You always hear horror stories every now and then with anyone having to deal with federal governments, especially for permits and visas and such. For everyone following my summer’s rambles, you’ve realized that I quickly became one of these stories. At this point, I’ve decided to make a timeline of this ordeal for anyone else that may be searching the internet wondering where their visa and passport are if they end up in a weird situation like I did with an approved visa that just wouldn’t come home!
Without further ado, I give you – The Great Visa Event:
June 30: Completed the application online and paid the visa fee. After recovering from the pain of the standard cost of a visa ($527 in total), I did not choose to pay the additional $170 to have it fast-tracked to me.
July 3: Completed biometrics in town and received my required receipt. Overnighted the application and all associated documents to the New York City British Consulate. (Didn’t arrive until July 5 due to the federal holiday and honestly probably wasn’t even looked at until Monday, July 7. The overnighting made me feel like I had some control though.) [3 days from start]
July 8: Received confirmation that my application had been opened and that I should expect a decision in approximately 10 business days. [8 days from start]
July 17: Visa was approved and I was notified via email in only 7 business days! [17 days from start]
July 24: Received email stating that I had not sent my application with a completed pre-paid return shipping label and appropriate packaging. (I did, but I’m not going to pick a fight over this. It may have just gotten lost.) Was told to follow specific instructions to give them a PDF of a pre-paid label via email to UKVINewYork.Shipping@fco.gov.uk. I followed instructions and emailed the PDF to the consulate the same day. [24 days from start]
July 31: Used UKVI’s contact form to ask why my tracking information still said pre-shipment. Was told to wait a few days and re-contact them with details. [31 days from start]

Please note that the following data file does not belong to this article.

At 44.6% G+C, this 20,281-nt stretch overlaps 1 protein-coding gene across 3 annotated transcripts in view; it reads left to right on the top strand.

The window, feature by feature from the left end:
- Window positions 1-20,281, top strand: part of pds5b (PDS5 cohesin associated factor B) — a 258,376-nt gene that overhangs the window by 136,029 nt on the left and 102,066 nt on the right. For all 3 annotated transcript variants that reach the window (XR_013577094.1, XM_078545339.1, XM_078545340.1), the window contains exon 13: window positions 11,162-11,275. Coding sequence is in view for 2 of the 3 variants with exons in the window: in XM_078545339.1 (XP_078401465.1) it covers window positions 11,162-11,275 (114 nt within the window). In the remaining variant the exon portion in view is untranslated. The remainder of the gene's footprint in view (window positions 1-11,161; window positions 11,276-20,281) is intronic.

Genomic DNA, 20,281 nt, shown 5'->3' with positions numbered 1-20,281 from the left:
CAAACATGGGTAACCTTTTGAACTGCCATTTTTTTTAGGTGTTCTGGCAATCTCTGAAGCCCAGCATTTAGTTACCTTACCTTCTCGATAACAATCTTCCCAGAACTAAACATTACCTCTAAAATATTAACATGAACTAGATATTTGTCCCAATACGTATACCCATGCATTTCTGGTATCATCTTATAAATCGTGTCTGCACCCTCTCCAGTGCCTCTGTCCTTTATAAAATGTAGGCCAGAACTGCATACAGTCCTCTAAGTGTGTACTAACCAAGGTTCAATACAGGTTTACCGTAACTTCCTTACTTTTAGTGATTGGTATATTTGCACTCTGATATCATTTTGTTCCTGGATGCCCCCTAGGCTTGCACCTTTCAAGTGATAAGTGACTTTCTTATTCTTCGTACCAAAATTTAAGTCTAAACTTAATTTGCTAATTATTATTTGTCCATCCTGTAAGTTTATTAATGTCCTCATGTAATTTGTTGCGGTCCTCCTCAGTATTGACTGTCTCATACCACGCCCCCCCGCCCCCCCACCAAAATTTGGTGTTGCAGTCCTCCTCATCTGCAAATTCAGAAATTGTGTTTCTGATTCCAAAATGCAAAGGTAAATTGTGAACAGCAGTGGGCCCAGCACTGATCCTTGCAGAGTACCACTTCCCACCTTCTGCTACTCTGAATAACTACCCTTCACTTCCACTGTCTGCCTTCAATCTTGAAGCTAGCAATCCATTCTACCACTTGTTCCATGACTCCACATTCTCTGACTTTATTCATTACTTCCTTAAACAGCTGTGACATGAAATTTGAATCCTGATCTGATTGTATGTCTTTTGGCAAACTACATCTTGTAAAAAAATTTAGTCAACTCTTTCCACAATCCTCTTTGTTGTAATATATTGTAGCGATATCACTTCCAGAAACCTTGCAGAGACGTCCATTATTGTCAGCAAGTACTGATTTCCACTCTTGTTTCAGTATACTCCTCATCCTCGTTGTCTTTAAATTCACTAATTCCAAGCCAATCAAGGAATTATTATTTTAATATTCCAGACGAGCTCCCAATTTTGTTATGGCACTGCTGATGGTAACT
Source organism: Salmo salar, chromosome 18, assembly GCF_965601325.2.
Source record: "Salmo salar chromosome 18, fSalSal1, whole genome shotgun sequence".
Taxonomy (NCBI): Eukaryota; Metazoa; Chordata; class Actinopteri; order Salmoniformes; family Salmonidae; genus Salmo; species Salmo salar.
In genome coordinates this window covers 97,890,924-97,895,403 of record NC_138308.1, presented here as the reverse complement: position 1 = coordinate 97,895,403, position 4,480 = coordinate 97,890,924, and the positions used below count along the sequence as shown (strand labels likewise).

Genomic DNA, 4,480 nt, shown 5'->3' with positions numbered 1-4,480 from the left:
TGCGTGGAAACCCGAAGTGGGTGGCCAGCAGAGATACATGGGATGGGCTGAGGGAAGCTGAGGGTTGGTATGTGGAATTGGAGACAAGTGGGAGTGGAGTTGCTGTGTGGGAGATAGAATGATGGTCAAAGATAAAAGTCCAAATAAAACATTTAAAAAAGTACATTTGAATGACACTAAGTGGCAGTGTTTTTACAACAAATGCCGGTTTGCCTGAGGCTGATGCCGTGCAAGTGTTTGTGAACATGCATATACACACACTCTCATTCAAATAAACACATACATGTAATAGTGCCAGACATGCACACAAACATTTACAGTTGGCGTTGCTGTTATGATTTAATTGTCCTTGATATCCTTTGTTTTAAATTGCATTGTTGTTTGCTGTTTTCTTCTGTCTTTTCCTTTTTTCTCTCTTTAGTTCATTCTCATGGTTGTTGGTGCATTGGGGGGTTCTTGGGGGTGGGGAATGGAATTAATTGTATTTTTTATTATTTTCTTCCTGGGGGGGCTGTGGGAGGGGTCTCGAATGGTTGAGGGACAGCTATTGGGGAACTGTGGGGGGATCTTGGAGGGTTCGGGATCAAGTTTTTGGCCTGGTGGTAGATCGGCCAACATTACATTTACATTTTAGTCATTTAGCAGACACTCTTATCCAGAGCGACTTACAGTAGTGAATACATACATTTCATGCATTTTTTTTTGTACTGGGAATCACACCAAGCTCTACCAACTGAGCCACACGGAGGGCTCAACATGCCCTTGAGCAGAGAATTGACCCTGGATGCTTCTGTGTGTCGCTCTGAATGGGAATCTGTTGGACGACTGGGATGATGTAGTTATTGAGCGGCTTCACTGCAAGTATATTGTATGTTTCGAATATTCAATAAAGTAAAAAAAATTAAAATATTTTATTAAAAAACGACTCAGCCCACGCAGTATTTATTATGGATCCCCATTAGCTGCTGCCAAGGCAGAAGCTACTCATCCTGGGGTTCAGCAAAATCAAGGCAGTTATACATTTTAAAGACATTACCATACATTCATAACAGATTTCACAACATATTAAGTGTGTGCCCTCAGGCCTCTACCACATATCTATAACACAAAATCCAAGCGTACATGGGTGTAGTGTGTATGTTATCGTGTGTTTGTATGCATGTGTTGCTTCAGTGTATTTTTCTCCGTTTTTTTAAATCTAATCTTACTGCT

August 7: Messaged UKVI through their contact form again and was told that my visa had been approved and they would alert me when it was mailed out. Of which I was already aware. Tracking status through USPS still showed pre-shipment. [38 days from start]
August 8: Bought a second shipping label and emailed it to the consulate at UKVINewYork.Shipping@fco.gov.uk again as requested, assuming the first was lost in a spam box. Sent a message to UKVINewYork.Correspondence@fco.gov.uk as suggested by others that had gone through the approved-application-gone-missing process and asked why my papers were still not in the mail. No response from either, and tracking status still showed as pre-shipment. [39 days from start]
August 12: Sent a repeat email of the PDF of the shipping label to UKVINewYork.Shipping@fco.gov.uk and repeated my message to UKVINewYork.Correspondence@fco.gov.uk asking where my documents had gone. Found another contact form through the UKVI website to lodge a complaint about missing documents after waiting 10 days. Sent them a message with my email and phone number to contact me. (Never did get a response from them, come to think of it.) [43 days from start]
August 13: Sent the PDF of the shipping label to UKVINewYork.Shipping@fco.gov.uk yet again and repeated my message to UKVINewYork.Correspondence@fco.gov.uk again. Called the pay-line for the UKVI and got to speak to a human who told me that there have been delays in shipping out processed visas. (That would have been nice to know.) He sent me all the information he had on shipping instructions for New York and said he’d escalate my case. I was told to call back Friday if I had received no word. [44 days from start]